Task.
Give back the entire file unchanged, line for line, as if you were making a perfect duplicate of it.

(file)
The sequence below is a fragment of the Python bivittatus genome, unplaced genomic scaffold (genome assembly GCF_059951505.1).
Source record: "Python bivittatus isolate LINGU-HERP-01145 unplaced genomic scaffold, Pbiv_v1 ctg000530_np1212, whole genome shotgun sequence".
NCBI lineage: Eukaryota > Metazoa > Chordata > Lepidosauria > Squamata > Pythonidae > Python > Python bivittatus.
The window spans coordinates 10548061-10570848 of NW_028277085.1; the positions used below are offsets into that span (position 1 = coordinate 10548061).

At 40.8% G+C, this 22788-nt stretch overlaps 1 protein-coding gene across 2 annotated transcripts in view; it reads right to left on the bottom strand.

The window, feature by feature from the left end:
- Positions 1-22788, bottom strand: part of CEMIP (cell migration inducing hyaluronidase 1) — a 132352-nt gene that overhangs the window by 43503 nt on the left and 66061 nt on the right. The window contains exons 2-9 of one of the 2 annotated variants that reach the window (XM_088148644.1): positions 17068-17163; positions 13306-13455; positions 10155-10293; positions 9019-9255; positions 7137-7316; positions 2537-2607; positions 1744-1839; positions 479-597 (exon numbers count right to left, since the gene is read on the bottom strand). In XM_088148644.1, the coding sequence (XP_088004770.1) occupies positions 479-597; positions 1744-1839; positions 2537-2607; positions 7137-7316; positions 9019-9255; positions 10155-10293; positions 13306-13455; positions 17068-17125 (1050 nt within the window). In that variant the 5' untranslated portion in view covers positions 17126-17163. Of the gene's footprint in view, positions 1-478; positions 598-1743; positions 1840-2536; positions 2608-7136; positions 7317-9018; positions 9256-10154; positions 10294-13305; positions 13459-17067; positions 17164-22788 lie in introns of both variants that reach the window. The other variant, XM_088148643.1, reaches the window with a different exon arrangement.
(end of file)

The sequence below is a fragment of the Python bivittatus genome, unplaced genomic scaffold (genome assembly GCF_059951505.1).
Source record: "Python bivittatus isolate LINGU-HERP-01145 unplaced genomic scaffold, Pbiv_v1 ctg000530_np1212, whole genome shotgun sequence".
NCBI lineage: Eukaryota > Metazoa > Chordata > Lepidosauria > Squamata > Pythonidae > Python > Python bivittatus.
The window spans coordinates 10548061-10570848 of NW_028277085.1; the positions used below are offsets into that span (position 1 = coordinate 10548061).

At 40.8% G+C, this 22788-nt stretch overlaps 1 protein-coding gene across 2 annotated transcripts in view; it reads right to left on the bottom strand.

The window, feature by feature from the left end:
- Positions 1-22788, bottom strand: part of CEMIP (cell migration inducing hyaluronidase 1) — a 132352-nt gene that overhangs the window by 43503 nt on the left and 66061 nt on the right. The window contains exons 2-9 of one of the 2 annotated variants that reach the window (XM_088148644.1): positions 17068-17163; positions 13306-13455; positions 10155-10293; positions 9019-9255; positions 7137-7316; positions 2537-2607; positions 1744-1839; positions 479-597 (exon numbers count right to left, since the gene is read on the bottom strand). In XM_088148644.1, the coding sequence (XP_088004770.1) occupies positions 479-597; positions 1744-1839; positions 2537-2607; positions 7137-7316; positions 9019-9255; positions 10155-10293; positions 13306-13455; positions 17068-17125 (1050 nt within the window). In that variant the 5' untranslated portion in view covers positions 17126-17163. Of the gene's footprint in view, positions 1-478; positions 598-1743; positions 1840-2536; positions 2608-7136; positions 7317-9018; positions 9256-10154; positions 10294-13305; positions 13459-17067; positions 17164-22788 lie in introns of both variants that reach the window. The other variant, XM_088148643.1, reaches the window with a different exon arrangement.